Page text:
Daria Kasatkina called out the WTA and organisers of the tour's member tournaments for "terrible scheduling" after she booked her place in the Abu Dhabi Open final with a gruelling three-hour victory over Beatriz Haddad Maia on Saturday.
Kasatkina will face top-seeded Elena Rybakina in the title decider on Sunday and is due on court the following day in Doha for her opening-round clash with fellow Russian Anastasia Pavlyuchenkova at the Qatar Open.
It is a situation Kasatkina described as "unfair" to the players, noting that it could result in an increased risk of injury.
"It's terrible scheduling, honestly," said Kasatkina, who is through to her second final of the season after a 6-3, 4-6, 7-6 (7/2) win over Brazil's Haddad Maia.
"I don't know how you can schedule the finals of the tournament on Sunday, wanting to finish the next tournament on Saturday, so you start it on Sunday, and like this, the player, if like me, you don't have a bye in Doha, I have to play on Monday. And I play finals tomorrow at 5pm.
"We don't have yet this technology that I can just do like this (snaps her fingers) and be in Doha in five seconds."
Kasatkina is unsure whether she will be able to catch a flight on Sunday night from Abu Dhabi to Doha and has urged the tour and tournament organisers to consider adjusting the schedule moving forward.
"I have a question, I don't know to who, to WTA or the tournaments, like, are you guys trying to make players die, or to get injured often?" asked Kasatkina.
"I might have to fly Monday and step on the court the same day, after playing five matches here at the highest level. So I'm sorry but that's something we have to talk about and consider."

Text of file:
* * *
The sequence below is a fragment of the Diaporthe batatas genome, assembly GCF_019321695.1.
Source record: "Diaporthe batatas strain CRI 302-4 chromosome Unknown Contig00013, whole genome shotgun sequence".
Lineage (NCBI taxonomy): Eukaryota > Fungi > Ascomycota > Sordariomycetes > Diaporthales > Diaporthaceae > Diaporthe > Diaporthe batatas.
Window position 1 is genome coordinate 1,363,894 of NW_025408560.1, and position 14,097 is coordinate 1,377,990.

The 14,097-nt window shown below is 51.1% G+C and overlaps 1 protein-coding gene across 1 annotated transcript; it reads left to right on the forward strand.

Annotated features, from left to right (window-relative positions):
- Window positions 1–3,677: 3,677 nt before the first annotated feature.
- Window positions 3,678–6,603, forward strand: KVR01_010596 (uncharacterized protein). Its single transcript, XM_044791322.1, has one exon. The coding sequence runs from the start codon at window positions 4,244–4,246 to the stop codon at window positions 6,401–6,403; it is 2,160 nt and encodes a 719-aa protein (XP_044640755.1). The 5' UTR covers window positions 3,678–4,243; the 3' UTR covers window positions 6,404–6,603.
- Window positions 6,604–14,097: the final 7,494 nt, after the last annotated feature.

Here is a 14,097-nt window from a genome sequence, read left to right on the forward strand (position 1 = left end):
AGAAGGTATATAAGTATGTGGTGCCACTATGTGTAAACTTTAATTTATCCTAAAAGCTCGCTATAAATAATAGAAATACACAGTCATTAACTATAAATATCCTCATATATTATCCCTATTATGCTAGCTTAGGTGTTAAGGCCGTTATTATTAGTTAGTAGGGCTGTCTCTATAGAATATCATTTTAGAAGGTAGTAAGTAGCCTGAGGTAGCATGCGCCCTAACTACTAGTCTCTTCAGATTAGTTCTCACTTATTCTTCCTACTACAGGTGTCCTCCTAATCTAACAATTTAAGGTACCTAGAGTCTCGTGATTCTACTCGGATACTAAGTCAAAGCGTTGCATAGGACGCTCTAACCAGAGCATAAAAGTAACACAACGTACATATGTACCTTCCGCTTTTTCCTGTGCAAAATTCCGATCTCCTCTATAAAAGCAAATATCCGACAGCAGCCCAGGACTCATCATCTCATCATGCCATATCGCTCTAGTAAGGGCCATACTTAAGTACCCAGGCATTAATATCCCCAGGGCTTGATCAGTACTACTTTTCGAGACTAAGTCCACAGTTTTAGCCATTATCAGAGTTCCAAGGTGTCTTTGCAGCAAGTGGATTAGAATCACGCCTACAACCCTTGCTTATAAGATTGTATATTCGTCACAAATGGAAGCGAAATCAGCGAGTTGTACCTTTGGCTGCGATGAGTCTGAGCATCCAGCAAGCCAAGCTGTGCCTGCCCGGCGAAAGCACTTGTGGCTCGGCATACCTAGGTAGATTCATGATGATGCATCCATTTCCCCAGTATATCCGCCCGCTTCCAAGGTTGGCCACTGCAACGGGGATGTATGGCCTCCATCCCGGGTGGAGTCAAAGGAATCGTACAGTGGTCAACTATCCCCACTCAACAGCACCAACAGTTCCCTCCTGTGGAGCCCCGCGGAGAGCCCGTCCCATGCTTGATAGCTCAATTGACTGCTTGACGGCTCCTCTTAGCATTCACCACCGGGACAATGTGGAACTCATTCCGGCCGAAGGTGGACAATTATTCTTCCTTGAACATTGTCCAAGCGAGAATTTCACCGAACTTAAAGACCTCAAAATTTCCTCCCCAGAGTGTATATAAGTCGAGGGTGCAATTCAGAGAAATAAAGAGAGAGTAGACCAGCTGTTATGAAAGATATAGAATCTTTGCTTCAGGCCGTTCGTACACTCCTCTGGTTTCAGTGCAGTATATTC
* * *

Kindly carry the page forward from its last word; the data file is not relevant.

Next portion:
- 'I'm not crying' -
Kasatkina, who will be targeting the seventh title of her career on Sunday, and first since 2022, acknowledges there is nothing that can be done for this year's scheduling, given the first-round byes have already been set for the Qatar Open, with no chance for a performance bye to be added for her.
"We're players, we're humans and we're trying to do our job the best we can. But under the circumstances it's not very easy," added the 26-year-old.
"I hope this question will be addressed to the right people. And I'm not crying, I'm just saying the facts and the facts are saying that it's impossible, it cannot be like that."
Meanwhile, Rybakina will not face the same scheduling issue brought up by Kasatkina, given she is a top-eight seed in Doha and has been awarded a first-round bye.
The former Wimbledon champion overcame last year's Abu Dhabi runner-up Liudmila Samsonova 6-0, 4-6, 6-2 to move into her second final of the season. It was Rybakina's first win in five meetings against Samsonova and she will now look to capture her second trophy of 2024.
"It was a really tough battle and I'm really happy that I managed to win in the end. I started pretty well the match, a few shots went my way, but in the second set my focus went a little down," said Rybakina.
"It's going to be a very tough match against Kasatkina. A completely different style of the game. I have to have really good footwork and play aggressively."